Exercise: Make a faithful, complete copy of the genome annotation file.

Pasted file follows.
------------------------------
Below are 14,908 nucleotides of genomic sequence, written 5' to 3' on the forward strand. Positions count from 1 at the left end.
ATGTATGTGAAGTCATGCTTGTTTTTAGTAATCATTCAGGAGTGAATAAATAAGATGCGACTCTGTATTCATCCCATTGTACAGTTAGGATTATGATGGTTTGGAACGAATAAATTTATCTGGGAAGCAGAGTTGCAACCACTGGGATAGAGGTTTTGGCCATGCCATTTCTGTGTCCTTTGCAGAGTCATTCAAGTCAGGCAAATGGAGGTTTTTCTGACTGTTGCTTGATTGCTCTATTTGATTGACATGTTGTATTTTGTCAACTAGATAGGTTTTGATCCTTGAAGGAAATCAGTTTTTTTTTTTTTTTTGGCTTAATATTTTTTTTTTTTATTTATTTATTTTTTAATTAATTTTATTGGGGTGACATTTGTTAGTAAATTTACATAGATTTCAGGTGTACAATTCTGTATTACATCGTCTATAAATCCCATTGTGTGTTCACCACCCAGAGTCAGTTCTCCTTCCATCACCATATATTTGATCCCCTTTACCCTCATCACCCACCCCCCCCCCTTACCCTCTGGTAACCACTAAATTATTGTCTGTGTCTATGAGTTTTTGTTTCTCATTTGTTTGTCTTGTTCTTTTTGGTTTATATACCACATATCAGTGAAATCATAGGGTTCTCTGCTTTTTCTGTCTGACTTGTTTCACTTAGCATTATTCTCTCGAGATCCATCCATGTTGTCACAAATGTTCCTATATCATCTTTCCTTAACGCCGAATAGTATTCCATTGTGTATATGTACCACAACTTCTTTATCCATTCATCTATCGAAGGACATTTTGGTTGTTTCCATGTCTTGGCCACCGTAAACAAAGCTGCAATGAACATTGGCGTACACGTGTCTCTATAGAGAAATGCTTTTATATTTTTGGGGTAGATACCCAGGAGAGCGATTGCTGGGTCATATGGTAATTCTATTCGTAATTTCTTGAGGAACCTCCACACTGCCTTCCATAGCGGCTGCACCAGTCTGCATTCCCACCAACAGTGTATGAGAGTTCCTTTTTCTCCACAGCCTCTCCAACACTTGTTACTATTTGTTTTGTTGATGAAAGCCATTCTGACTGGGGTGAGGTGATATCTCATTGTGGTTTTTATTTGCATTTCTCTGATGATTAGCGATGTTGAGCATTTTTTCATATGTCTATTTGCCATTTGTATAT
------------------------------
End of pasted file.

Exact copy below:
Below are 14,908 nucleotides of genomic sequence, written 5' to 3' on the forward strand. Positions count from 1 at the left end.
ATGTATGTGAAGTCATGCTTGTTTTTAGTAATCATTCAGGAGTGAATAAATAAGATGCGACTCTGTATTCATCCCATTGTACAGTTAGGATTATGATGGTTTGGAACGAATAAATTTATCTGGGAAGCAGAGTTGCAACCACTGGGATAGAGGTTTTGGCCATGCCATTTCTGTGTCCTTTGCAGAGTCATTCAAGTCAGGCAAATGGAGGTTTTTCTGACTGTTGCTTGATTGCTCTATTTGATTGACATGTTGTATTTTGTCAACTAGATAGGTTTTGATCCTTGAAGGAAATCAGTTTTTTTTTTTTTTTTGGCTTAATATTTTTTTTTTTTATTTATTTATTTTTTAATTAATTTTATTGGGGTGACATTTGTTAGTAAATTTACATAGATTTCAGGTGTACAATTCTGTATTACATCGTCTATAAATCCCATTGTGTGTTCACCACCCAGAGTCAGTTCTCCTTCCATCACCATATATTTGATCCCCTTTACCCTCATCACCCACCCCCCCCCCTTACCCTCTGGTAACCACTAAATTATTGTCTGTGTCTATGAGTTTTTGTTTCTCATTTGTTTGTCTTGTTCTTTTTGGTTTATATACCACATATCAGTGAAATCATAGGGTTCTCTGCTTTTTCTGTCTGACTTGTTTCACTTAGCATTATTCTCTCGAGATCCATCCATGTTGTCACAAATGTTCCTATATCATCTTTCCTTAACGCCGAATAGTATTCCATTGTGTATATGTACCACAACTTCTTTATCCATTCATCTATCGAAGGACATTTTGGTTGTTTCCATGTCTTGGCCACCGTAAACAAAGCTGCAATGAACATTGGCGTACACGTGTCTCTATAGAGAAATGCTTTTATATTTTTGGGGTAGATACCCAGGAGAGCGATTGCTGGGTCATATGGTAATTCTATTCGTAATTTCTTGAGGAACCTCCACACTGCCTTCCATAGCGGCTGCACCAGTCTGCATTCCCACCAACAGTGTATGAGAGTTCCTTTTTCTCCACAGCCTCTCCAACACTTGTTACTATTTGTTTTGTTGATGAAAGCCATTCTGACTGGGGTGAGGTGATATCTCATTGTGGTTTTTATTTGCATTTCTCTGATGATTAGCGATGTTGAGCATTTTTTCATATGTCTATTTGCCATTTGTATAT